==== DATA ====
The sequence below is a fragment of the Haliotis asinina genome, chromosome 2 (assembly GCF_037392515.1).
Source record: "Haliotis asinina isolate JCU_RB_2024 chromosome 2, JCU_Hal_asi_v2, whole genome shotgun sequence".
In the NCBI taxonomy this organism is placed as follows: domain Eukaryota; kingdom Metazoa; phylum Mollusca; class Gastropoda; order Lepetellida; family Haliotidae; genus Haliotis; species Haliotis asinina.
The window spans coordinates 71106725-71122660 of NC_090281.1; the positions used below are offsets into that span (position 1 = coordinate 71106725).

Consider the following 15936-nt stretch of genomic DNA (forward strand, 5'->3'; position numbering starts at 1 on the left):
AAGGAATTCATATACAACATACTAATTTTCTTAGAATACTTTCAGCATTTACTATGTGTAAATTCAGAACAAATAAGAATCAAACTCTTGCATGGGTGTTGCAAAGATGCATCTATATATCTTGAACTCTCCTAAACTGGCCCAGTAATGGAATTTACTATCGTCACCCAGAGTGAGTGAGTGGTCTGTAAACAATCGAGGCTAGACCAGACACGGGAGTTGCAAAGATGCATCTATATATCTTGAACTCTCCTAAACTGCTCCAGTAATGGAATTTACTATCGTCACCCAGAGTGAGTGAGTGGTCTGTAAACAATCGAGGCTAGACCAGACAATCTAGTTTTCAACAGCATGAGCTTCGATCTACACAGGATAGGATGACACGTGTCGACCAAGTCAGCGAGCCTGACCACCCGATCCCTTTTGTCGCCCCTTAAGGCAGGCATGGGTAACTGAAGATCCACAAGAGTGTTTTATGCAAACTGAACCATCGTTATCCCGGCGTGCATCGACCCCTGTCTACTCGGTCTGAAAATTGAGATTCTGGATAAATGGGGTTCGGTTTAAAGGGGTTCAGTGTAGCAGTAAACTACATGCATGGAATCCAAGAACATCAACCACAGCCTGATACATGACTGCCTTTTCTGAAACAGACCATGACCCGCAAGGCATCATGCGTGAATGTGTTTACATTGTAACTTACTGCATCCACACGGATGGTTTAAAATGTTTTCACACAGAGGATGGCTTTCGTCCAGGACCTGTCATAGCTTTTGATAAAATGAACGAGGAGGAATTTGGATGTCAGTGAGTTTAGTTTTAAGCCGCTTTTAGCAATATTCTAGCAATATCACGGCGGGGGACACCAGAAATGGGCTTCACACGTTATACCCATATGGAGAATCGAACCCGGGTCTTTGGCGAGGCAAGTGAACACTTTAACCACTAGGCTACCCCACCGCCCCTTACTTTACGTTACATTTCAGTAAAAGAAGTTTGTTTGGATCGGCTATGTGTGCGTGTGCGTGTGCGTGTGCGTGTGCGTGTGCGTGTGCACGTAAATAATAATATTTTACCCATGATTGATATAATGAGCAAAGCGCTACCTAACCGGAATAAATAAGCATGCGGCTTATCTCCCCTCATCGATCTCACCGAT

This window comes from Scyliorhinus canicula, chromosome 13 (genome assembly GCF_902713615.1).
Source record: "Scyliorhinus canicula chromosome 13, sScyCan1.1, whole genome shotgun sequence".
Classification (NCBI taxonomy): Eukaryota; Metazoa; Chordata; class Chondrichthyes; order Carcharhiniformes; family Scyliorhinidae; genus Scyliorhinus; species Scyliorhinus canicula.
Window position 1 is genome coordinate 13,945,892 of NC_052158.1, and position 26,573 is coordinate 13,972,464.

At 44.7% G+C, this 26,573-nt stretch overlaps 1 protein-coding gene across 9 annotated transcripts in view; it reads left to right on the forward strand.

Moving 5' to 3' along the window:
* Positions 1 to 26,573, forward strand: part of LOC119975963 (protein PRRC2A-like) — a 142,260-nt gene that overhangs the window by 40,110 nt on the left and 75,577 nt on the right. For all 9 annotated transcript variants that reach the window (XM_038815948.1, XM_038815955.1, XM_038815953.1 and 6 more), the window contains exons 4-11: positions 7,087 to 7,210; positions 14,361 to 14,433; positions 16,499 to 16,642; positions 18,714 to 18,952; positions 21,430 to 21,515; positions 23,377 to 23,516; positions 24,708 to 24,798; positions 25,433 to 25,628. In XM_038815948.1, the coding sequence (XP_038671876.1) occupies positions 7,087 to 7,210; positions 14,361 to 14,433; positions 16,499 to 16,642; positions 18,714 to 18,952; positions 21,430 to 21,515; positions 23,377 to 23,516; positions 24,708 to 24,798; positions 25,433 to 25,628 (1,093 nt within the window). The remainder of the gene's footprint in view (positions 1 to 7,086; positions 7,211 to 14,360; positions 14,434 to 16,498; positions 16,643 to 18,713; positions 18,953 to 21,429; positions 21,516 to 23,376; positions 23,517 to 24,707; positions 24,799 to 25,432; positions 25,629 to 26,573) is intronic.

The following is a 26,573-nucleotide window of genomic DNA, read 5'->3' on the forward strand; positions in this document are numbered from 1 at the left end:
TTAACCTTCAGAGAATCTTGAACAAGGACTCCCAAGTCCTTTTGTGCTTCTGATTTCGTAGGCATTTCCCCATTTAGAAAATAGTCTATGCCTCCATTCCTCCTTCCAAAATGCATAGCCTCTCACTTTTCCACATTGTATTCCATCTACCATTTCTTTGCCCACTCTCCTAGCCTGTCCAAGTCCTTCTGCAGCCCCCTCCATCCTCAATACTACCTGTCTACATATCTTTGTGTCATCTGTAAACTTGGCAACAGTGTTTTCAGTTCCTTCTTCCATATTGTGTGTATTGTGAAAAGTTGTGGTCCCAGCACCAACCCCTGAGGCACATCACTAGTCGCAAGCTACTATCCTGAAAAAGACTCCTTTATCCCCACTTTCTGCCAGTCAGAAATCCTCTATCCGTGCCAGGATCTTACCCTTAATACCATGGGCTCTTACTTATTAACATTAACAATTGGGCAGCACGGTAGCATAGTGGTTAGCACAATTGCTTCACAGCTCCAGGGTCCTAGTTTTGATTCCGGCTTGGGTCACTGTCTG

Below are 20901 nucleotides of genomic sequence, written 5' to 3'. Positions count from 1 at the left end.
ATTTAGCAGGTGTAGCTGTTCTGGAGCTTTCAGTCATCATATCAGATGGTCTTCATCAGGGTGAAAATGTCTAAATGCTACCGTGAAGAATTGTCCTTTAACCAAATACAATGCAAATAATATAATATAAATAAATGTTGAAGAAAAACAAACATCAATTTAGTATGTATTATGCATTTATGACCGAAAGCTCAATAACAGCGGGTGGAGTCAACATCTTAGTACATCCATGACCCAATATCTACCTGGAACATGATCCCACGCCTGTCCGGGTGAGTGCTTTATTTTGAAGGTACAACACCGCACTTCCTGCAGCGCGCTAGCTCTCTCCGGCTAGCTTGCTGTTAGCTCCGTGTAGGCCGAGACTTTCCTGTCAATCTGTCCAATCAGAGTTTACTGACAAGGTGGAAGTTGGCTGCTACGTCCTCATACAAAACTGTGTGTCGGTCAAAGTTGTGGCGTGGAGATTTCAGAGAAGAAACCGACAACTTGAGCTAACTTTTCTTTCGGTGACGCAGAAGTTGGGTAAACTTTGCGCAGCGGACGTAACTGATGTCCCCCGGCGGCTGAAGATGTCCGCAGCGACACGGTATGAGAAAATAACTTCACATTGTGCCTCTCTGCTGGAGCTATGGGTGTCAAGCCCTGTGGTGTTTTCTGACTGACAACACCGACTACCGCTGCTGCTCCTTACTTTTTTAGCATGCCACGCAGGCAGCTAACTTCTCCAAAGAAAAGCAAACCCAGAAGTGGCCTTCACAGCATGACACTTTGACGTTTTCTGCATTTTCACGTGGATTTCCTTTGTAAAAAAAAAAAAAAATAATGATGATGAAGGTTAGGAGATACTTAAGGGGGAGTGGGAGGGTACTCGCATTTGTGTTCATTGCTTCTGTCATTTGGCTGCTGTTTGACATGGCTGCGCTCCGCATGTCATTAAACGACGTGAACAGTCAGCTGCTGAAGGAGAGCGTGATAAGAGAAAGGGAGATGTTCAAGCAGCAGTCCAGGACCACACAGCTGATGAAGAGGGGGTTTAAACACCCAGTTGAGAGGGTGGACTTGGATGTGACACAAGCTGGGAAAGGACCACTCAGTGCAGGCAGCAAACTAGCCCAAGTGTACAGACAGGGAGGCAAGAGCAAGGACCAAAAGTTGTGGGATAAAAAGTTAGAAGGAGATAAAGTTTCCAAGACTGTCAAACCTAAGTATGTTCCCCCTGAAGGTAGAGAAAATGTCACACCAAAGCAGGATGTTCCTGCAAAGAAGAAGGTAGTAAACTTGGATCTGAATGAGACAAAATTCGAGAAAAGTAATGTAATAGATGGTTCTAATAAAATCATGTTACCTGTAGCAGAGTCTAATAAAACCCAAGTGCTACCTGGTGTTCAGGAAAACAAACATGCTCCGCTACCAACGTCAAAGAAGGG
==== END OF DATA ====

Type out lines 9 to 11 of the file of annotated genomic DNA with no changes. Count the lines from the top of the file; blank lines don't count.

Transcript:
Classification (NCBI taxonomy): Eukaryota; Metazoa; Chordata; class Chondrichthyes; order Carcharhiniformes; family Scyliorhinidae; genus Scyliorhinus; species Scyliorhinus canicula.
Window position 1 is genome coordinate 13,945,892 of NC_052158.1, and position 26,573 is coordinate 13,972,464.

At 44.7% G+C, this 26,573-nt stretch overlaps 1 protein-coding gene across 9 annotated transcripts in view; it reads left to right on the forward strand.